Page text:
Word splash is a simple strategy that requires students to focus on vocabulary, identifying and articulating the links between aspects of their reading. There are many different ways to use the word splash idea and it can easily be adapted for a range of text types or learning contexts. It is basically a three step process: The teacher selects a number of words or phrases from (or related to) the text and 'splashes' them across a page. Each one needs a space of its own.
1. Students read the text from which the words are taken and draw connecting lines between words that are in some way linked. In this step they are creating a word web.
2. Students write on the linking lines to articulate the nature of the relationship between the words. In this step they are developing the word web into a concept map.
3. This strategy can also be used as a tuning in activity in which predicted links are created before the text is read.
Selecting the words:
Teachers must have read the text before creating the word splash and be very clear on the vocabulary that is important. Different words are used for different purposes. In the case of a fiction text, words might be character names, key locations (settings), significant events and main themes or concepts.
A key purpose of the word splash is to provide a scaffold for student thinking. They must ask, 'how are these two things related in the text?' and then 'how is this third element linked to previous connections?' The third step, labelling the connection, refines this thinking to ensure the link is succinctly explained. This stage is significantly more difficult than merely making the link. Placing arrow heads on the connecting lines gives a clear indication of the relationship and is an essential element to identify cause and effect. For example:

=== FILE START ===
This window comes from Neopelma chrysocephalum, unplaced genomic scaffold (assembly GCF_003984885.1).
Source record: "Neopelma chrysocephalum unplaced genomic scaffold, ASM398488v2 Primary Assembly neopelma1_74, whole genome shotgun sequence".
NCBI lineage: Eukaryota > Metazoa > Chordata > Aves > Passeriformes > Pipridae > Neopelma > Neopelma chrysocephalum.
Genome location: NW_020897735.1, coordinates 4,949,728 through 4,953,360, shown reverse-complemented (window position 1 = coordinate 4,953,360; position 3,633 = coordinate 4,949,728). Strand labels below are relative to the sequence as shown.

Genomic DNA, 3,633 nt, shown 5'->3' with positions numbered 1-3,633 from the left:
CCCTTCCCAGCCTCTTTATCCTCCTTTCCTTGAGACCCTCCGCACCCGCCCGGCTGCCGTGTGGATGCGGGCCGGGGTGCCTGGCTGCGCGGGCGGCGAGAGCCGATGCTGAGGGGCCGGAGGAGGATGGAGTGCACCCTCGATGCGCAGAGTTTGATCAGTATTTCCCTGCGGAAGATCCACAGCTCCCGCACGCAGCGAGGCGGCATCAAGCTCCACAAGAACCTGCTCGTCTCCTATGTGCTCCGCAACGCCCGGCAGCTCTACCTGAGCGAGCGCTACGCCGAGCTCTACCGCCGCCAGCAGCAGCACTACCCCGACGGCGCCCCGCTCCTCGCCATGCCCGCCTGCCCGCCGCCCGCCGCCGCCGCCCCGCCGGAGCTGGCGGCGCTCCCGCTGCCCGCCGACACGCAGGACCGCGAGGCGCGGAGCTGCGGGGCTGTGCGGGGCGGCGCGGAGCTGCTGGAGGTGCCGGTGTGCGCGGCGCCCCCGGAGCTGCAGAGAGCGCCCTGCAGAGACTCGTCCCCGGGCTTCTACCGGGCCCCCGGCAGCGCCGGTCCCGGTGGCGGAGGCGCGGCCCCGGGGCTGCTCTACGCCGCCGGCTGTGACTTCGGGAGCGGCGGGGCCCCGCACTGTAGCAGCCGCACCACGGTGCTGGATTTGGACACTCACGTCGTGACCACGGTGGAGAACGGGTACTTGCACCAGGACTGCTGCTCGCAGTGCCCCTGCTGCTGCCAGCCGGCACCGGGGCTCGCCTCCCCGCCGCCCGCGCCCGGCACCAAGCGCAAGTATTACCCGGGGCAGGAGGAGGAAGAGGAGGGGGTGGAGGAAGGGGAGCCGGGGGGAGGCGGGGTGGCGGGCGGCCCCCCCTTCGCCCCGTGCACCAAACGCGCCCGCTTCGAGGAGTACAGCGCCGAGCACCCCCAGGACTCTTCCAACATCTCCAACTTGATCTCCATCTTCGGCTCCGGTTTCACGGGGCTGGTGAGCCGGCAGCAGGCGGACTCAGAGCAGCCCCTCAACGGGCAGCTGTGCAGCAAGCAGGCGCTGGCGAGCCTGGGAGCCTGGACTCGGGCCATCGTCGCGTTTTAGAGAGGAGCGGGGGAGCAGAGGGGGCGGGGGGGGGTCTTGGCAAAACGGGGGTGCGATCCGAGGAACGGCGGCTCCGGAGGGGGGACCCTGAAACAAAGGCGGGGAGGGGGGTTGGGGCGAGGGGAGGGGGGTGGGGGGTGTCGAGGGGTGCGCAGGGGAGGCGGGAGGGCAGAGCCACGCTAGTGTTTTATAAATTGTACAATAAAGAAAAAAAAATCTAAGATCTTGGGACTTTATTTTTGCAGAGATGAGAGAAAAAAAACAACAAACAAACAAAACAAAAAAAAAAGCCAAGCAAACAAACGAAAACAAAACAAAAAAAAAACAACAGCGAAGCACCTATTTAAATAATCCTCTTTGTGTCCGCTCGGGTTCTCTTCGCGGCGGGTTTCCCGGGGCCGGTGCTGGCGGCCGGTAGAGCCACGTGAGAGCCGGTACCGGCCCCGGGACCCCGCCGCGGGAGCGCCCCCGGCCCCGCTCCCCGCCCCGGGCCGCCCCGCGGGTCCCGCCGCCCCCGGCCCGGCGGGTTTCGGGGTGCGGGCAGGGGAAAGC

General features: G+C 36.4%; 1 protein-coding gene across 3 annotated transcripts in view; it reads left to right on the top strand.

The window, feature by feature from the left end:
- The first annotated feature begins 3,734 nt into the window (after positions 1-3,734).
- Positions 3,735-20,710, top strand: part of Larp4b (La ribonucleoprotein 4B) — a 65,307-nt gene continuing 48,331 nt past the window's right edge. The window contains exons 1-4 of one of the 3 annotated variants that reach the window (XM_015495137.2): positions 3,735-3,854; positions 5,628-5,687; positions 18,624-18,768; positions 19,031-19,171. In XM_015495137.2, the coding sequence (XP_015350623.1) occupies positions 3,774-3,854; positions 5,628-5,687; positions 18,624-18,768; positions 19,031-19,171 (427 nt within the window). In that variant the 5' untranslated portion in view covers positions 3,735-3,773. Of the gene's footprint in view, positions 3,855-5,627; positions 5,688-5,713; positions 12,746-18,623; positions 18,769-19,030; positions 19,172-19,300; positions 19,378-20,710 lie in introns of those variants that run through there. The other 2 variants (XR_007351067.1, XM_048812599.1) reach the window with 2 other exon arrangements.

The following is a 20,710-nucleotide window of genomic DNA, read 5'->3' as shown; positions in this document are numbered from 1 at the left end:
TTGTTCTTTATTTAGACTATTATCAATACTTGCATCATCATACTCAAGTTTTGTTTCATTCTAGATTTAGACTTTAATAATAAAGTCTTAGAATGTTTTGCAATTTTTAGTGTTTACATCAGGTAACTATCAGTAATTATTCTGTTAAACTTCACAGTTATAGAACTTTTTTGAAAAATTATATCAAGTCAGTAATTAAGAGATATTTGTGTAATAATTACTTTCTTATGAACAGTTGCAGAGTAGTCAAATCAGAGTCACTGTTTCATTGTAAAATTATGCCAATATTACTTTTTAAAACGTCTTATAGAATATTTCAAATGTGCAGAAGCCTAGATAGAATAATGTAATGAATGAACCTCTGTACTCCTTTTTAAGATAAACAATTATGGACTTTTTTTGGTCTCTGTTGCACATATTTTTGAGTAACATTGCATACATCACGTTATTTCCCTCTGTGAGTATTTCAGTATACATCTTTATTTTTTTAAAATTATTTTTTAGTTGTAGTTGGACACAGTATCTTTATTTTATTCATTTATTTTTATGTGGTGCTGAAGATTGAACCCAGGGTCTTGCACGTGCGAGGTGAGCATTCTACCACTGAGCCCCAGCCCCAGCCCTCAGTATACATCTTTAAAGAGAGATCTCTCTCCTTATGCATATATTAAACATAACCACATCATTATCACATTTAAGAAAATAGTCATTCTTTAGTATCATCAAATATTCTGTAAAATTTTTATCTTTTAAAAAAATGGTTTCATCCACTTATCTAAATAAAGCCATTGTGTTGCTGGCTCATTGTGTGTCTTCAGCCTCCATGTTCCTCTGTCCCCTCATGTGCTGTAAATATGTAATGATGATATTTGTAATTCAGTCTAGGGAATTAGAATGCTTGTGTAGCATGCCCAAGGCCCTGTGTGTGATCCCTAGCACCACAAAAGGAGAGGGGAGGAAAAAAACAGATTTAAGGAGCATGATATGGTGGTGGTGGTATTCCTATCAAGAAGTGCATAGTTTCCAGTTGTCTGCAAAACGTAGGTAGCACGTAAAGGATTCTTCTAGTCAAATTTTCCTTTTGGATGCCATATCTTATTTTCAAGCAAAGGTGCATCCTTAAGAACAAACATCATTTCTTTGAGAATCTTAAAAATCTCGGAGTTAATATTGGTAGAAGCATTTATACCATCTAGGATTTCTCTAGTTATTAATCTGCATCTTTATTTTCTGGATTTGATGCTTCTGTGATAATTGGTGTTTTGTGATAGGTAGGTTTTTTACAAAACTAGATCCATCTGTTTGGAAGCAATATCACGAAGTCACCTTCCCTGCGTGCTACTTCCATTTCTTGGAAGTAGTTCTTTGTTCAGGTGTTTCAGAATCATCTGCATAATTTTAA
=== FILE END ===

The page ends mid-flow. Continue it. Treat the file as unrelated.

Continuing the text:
A careful look at a word splash that has been completed independently can quickly show gaps in comprehension, misconceptions or where there is a lack of the ability to record thinking. As such, the word splash becomes a valuable assessment tool.
The example shown is from the picture story book, Say Yes: A Story of Friendship, Fairness and a Vote for Hope, by Jennifer Castles and Paul Sedsen (2017).
* Instead of using pen and paper, give students a flash card of a word or phrase to hold. Students move around the room and identify their connections orally.
* Complete the task as a whole class with some students holding word cards while others match them up and explain their relationships.
* Use mind-mapping or flowchart computer programs such as Inspiration or iPad apps like Popplet to complete the word splash.
Castles, J., & Seden, P. (2017). Say yes: A story of friendship, fairness and a vote for hope. Crows Nest: Allen & Unwin.
Robyn English is the reviews editor for Practical Literacy: the early and primary years and principal at Rolling Hills Primary, Mooroolbark. Email: email@example.com
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|Date:||Jun 1, 2017|
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